Monday morning, the National Association of Realtors came out with existing home sales figures and it wasn’t very pretty.
Total existing-home sales, which are completed transactions that include single-family homes, townhomes, condominiums and co-ops, fell 4.9 percent to a seasonally adjusted annual rate of 4.82 million in January (lowest since last April at 4.75 million) from an upwardly-revised 5.07 million in December. Despite January’s decline, sales are higher by 3.2 percent than a year ago.
The bad is mostly in comparison to December. The seasonally adjusted number declined by -4.9% from December. The housing inventory increased by 0.5% to 1.87 million units and the unsold inventory is at 4.7 month supply from 4.4 month in December. Also, the sales-price was lower. It declined to $199,600 from $208,200 in December.
The good was in comparison to January 2014. The sales number were higher by 3.2% and price by 6.2%.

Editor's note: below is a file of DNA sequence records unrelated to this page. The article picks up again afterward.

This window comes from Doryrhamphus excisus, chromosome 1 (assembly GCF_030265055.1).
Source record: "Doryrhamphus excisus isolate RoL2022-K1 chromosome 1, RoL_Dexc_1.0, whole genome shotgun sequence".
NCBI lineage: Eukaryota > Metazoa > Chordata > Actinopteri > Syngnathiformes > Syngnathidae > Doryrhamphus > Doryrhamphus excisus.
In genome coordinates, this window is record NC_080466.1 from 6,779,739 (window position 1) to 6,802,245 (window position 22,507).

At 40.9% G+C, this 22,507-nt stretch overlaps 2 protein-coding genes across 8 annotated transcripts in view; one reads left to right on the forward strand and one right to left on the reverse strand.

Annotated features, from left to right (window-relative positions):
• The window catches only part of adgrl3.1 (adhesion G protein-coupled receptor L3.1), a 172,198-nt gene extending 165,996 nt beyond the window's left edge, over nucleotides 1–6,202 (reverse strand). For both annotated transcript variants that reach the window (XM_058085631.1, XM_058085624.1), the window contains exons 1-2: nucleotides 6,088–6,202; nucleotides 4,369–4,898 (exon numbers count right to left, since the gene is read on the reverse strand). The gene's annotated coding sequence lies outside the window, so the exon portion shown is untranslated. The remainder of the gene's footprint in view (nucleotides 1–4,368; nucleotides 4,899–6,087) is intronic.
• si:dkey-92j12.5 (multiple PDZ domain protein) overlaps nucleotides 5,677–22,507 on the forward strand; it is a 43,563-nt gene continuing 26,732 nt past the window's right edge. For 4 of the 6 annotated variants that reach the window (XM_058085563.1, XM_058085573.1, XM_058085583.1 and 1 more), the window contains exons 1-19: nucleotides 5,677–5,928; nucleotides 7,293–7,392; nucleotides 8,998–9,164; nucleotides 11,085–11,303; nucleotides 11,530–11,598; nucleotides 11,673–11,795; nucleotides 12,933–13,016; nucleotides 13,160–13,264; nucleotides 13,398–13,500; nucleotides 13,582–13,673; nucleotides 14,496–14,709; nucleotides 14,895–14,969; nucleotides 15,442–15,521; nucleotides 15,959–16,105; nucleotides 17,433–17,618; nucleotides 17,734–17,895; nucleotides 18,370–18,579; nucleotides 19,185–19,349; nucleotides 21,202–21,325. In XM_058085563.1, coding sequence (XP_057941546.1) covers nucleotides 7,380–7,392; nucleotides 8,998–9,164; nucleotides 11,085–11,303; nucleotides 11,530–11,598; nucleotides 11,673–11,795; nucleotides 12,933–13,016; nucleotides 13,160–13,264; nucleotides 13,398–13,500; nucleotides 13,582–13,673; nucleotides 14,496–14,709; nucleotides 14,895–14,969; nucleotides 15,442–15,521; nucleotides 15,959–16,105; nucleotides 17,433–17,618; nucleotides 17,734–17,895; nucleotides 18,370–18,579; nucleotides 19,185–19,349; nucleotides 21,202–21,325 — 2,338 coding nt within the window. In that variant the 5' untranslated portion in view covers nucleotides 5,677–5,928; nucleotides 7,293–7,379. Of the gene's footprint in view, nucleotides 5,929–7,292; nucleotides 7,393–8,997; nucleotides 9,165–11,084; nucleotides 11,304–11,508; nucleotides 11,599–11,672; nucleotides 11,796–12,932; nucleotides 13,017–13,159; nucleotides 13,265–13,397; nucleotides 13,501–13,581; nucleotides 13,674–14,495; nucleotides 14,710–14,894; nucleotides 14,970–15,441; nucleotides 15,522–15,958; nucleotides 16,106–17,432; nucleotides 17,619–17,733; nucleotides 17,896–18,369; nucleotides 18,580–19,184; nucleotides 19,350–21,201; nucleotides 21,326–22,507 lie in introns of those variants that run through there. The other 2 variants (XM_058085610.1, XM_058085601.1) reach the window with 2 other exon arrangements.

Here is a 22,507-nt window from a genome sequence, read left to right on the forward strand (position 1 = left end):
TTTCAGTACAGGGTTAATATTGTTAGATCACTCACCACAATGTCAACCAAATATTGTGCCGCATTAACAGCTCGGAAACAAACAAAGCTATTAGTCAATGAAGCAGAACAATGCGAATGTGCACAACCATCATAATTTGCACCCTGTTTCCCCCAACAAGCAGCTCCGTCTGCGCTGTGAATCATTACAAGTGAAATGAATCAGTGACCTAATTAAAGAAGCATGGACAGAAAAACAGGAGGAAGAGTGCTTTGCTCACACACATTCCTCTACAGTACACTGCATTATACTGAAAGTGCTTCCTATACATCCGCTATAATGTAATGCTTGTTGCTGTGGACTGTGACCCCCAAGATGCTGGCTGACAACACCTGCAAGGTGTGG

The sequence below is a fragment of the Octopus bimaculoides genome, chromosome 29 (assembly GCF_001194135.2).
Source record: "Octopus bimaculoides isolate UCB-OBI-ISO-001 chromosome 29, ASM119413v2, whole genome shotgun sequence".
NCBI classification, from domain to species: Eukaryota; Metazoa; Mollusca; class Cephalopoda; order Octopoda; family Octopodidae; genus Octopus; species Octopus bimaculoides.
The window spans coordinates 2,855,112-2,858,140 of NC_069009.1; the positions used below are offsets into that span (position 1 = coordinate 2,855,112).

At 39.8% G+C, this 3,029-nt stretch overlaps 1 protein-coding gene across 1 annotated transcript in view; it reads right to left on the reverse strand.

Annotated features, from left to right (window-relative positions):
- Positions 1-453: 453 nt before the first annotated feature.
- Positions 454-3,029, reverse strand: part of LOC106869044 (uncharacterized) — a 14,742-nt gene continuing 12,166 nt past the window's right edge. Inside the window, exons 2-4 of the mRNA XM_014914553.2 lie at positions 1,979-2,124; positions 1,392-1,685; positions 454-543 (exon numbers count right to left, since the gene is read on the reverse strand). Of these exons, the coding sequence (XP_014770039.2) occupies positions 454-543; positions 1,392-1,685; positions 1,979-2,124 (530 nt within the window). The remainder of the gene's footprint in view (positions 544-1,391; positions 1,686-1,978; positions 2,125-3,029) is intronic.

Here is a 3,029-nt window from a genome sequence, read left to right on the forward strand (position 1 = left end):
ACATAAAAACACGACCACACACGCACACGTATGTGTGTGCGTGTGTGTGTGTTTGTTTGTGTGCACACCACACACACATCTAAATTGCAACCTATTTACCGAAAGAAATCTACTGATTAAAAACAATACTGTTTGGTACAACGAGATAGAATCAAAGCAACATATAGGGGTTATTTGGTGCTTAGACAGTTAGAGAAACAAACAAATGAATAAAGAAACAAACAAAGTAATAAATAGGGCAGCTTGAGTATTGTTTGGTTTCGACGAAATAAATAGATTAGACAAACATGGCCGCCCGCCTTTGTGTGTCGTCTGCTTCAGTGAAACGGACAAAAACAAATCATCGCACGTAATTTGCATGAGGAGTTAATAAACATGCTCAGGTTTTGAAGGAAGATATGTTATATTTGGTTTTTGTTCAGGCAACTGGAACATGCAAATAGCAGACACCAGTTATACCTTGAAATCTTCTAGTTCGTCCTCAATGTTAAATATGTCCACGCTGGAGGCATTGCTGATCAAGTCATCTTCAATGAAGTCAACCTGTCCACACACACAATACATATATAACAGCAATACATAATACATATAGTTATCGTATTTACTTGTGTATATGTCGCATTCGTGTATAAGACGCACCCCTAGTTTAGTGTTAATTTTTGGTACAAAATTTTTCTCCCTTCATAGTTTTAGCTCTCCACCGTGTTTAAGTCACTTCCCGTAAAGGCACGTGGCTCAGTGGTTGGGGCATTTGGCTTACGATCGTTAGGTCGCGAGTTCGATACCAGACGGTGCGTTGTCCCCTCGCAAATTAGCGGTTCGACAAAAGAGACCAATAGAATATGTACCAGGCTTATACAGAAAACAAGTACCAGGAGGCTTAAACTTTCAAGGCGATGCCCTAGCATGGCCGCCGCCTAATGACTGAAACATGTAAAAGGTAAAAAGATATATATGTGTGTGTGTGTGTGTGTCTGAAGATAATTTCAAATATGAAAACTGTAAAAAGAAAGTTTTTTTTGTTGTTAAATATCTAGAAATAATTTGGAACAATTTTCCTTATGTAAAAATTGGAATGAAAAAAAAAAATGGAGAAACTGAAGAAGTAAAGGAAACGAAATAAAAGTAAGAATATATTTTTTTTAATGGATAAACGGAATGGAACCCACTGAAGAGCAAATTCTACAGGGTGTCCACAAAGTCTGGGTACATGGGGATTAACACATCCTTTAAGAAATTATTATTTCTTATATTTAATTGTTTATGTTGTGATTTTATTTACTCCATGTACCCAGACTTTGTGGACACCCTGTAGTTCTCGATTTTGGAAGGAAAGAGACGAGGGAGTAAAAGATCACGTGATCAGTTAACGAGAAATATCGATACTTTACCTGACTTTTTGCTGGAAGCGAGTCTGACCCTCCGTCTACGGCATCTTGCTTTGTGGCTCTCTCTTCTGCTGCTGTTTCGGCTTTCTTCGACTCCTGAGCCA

The chart of the existing home sales corroborates to it. It shows a uptrend for 2014, which was preceded by a downturn in 2013.
The translation of this for trading decision is not straight forward. Existing home sales report is a leading indicator of economic health because it triggers a wide-reaching ripple effect impacting home-building, remodeling, mortgage industries etc.
There is no strong correlation with the home-builders ETF (XHB) and the REIT ETF (VNQ), at least not recently. Both, XHB and VNQ, declined in 2007 and 2008 along with the declining sales numbers. Since then the relation is on-and-off.
The same is true with Home Depot and Lowes. These two stocks have been on a uptrend since bottoming in 2009. They plateaued – range bound – when the existing-home-sales numbers were declining in 2013.
The rental services companies also have a direct relation ship with the report, though a weak one. Here are three: Apartment Inv. & Mgmt (AIV), UDR Inc. (UD), and American Campus Community Inc. (ACC).